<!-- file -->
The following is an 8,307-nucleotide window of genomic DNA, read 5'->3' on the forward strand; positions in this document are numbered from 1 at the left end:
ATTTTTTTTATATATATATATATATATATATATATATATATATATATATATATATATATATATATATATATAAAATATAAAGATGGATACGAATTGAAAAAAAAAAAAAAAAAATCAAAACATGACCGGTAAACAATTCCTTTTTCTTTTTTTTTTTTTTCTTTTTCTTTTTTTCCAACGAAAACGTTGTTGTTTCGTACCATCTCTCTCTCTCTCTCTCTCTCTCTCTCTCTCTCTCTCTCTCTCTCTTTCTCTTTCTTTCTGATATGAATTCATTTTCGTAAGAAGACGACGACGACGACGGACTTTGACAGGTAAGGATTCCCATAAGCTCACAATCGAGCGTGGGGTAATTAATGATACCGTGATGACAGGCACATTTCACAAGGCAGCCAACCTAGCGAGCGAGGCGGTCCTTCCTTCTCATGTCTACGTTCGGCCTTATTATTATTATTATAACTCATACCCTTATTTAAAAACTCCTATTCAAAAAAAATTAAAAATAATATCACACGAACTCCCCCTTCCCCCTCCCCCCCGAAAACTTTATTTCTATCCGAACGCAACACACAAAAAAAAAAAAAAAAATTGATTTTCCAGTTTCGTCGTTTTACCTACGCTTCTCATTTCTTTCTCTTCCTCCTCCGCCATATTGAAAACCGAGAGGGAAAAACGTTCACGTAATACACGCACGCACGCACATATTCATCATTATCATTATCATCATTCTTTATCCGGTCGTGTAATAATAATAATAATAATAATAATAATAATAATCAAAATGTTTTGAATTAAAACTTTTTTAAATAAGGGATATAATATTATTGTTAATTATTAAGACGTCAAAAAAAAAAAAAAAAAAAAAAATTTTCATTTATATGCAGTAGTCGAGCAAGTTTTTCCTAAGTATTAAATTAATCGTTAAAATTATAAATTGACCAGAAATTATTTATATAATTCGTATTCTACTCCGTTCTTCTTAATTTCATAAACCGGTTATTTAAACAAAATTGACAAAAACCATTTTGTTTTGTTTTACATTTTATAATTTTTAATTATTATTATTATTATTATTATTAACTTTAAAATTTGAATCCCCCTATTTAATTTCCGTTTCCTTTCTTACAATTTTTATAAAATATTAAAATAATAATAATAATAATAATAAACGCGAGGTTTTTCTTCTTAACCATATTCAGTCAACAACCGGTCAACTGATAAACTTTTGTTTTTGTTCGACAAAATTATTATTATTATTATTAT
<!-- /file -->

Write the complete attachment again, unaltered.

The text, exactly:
The following is an 8,307-nucleotide window of genomic DNA, read 5'->3' on the forward strand; positions in this document are numbered from 1 at the left end:
ATTTTTTTTATATATATATATATATATATATATATATATATATATATATATATATATATATATATATATATAAAATATAAAGATGGATACGAATTGAAAAAAAAAAAAAAAAAATCAAAACATGACCGGTAAACAATTCCTTTTTCTTTTTTTTTTTTTTCTTTTTCTTTTTTTCCAACGAAAACGTTGTTGTTTCGTACCATCTCTCTCTCTCTCTCTCTCTCTCTCTCTCTCTCTCTCTCTCTCTCTTTCTCTTTCTTTCTGATATGAATTCATTTTCGTAAGAAGACGACGACGACGACGGACTTTGACAGGTAAGGATTCCCATAAGCTCACAATCGAGCGTGGGGTAATTAATGATACCGTGATGACAGGCACATTTCACAAGGCAGCCAACCTAGCGAGCGAGGCGGTCCTTCCTTCTCATGTCTACGTTCGGCCTTATTATTATTATTATAACTCATACCCTTATTTAAAAACTCCTATTCAAAAAAAATTAAAAATAATATCACACGAACTCCCCCTTCCCCCTCCCCCCCGAAAACTTTATTTCTATCCGAACGCAACACACAAAAAAAAAAAAAAAAATTGATTTTCCAGTTTCGTCGTTTTACCTACGCTTCTCATTTCTTTCTCTTCCTCCTCCGCCATATTGAAAACCGAGAGGGAAAAACGTTCACGTAATACACGCACGCACGCACATATTCATCATTATCATTATCATCATTCTTTATCCGGTCGTGTAATAATAATAATAATAATAATAATAATAATAATCAAAATGTTTTGAATTAAAACTTTTTTAAATAAGGGATATAATATTATTGTTAATTATTAAGACGTCAAAAAAAAAAAAAAAAAAAAAAATTTTCATTTATATGCAGTAGTCGAGCAAGTTTTTCCTAAGTATTAAATTAATCGTTAAAATTATAAATTGACCAGAAATTATTTATATAATTCGTATTCTACTCCGTTCTTCTTAATTTCATAAACCGGTTATTTAAACAAAATTGACAAAAACCATTTTGTTTTGTTTTACATTTTATAATTTTTAATTATTATTATTATTATTATTATTAACTTTAAAATTTGAATCCCCCTATTTAATTTCCGTTTCCTTTCTTACAATTTTTATAAAATATTAAAATAATAATAATAATAATAATAAACGCGAGGTTTTTCTTCTTAACCATATTCAGTCAACAACCGGTCAACTGATAAACTTTTGTTTTTGTTCGACAAAATTATTATTATTATTATTAT